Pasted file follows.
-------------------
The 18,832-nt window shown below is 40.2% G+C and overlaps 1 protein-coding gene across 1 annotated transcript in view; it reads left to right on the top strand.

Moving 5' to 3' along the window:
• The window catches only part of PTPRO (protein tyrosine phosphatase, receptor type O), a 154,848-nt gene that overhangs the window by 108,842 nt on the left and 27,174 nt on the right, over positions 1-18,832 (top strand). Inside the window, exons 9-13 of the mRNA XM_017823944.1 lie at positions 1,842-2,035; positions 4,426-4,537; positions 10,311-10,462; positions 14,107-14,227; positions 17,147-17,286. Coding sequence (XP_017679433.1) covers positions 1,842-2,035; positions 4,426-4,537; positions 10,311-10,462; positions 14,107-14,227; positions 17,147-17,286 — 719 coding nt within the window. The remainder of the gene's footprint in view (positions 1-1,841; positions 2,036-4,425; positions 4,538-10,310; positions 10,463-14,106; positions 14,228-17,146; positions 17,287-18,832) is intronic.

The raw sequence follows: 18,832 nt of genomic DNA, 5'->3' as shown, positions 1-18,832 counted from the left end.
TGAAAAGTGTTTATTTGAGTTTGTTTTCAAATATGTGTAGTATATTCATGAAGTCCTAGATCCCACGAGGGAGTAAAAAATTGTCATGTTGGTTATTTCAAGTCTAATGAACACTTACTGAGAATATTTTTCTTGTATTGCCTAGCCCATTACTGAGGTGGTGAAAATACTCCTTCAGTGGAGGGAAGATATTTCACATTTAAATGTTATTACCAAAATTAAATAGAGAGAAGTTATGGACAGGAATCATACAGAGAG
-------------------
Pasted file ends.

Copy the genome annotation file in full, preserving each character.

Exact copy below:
The 18,832-nt window shown below is 40.2% G+C and overlaps 1 protein-coding gene across 1 annotated transcript in view; it reads left to right on the top strand.

Moving 5' to 3' along the window:
• The window catches only part of PTPRO (protein tyrosine phosphatase, receptor type O), a 154,848-nt gene that overhangs the window by 108,842 nt on the left and 27,174 nt on the right, over positions 1-18,832 (top strand). Inside the window, exons 9-13 of the mRNA XM_017823944.1 lie at positions 1,842-2,035; positions 4,426-4,537; positions 10,311-10,462; positions 14,107-14,227; positions 17,147-17,286. Coding sequence (XP_017679433.1) covers positions 1,842-2,035; positions 4,426-4,537; positions 10,311-10,462; positions 14,107-14,227; positions 17,147-17,286 — 719 coding nt within the window. The remainder of the gene's footprint in view (positions 1-1,841; positions 2,036-4,425; positions 4,538-10,310; positions 10,463-14,106; positions 14,228-17,146; positions 17,287-18,832) is intronic.

The raw sequence follows: 18,832 nt of genomic DNA, 5'->3' as shown, positions 1-18,832 counted from the left end.
TGAAAAGTGTTTATTTGAGTTTGTTTTCAAATATGTGTAGTATATTCATGAAGTCCTAGATCCCACGAGGGAGTAAAAAATTGTCATGTTGGTTATTTCAAGTCTAATGAACACTTACTGAGAATATTTTTCTTGTATTGCCTAGCCCATTACTGAGGTGGTGAAAATACTCCTTCAGTGGAGGGAAGATATTTCACATTTAAATGTTATTACCAAAATTAAATAGAGAGAAGTTATGGACAGGAATCATACAGAGAG